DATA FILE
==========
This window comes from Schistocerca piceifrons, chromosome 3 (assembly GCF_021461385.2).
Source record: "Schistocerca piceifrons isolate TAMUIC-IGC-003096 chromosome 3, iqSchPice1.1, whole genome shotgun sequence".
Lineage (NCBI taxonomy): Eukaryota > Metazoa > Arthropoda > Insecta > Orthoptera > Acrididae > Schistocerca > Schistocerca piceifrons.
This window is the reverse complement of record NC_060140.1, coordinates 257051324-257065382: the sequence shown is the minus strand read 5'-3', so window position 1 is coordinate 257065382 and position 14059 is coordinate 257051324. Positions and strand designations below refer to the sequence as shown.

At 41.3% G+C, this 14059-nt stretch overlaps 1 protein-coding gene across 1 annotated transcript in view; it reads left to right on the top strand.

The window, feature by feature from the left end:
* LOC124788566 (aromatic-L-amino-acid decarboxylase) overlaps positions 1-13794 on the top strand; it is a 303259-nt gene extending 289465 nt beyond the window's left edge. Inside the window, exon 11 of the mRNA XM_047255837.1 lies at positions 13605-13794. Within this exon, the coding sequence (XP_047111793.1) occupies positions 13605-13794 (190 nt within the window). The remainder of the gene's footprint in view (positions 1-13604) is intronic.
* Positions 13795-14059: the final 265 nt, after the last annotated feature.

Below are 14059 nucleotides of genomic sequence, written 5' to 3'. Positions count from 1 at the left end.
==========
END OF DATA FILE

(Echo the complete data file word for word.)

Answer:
This window comes from Schistocerca piceifrons, chromosome 3 (assembly GCF_021461385.2).
Source record: "Schistocerca piceifrons isolate TAMUIC-IGC-003096 chromosome 3, iqSchPice1.1, whole genome shotgun sequence".
Lineage (NCBI taxonomy): Eukaryota > Metazoa > Arthropoda > Insecta > Orthoptera > Acrididae > Schistocerca > Schistocerca piceifrons.
This window is the reverse complement of record NC_060140.1, coordinates 257051324-257065382: the sequence shown is the minus strand read 5'-3', so window position 1 is coordinate 257065382 and position 14059 is coordinate 257051324. Positions and strand designations below refer to the sequence as shown.

At 41.3% G+C, this 14059-nt stretch overlaps 1 protein-coding gene across 1 annotated transcript in view; it reads left to right on the top strand.

The window, feature by feature from the left end:
* LOC124788566 (aromatic-L-amino-acid decarboxylase) overlaps positions 1-13794 on the top strand; it is a 303259-nt gene extending 289465 nt beyond the window's left edge. Inside the window, exon 11 of the mRNA XM_047255837.1 lies at positions 13605-13794. Within this exon, the coding sequence (XP_047111793.1) occupies positions 13605-13794 (190 nt within the window). The remainder of the gene's footprint in view (positions 1-13604) is intronic.
* Positions 13795-14059: the final 265 nt, after the last annotated feature.

Below are 14059 nucleotides of genomic sequence, written 5' to 3'. Positions count from 1 at the left end.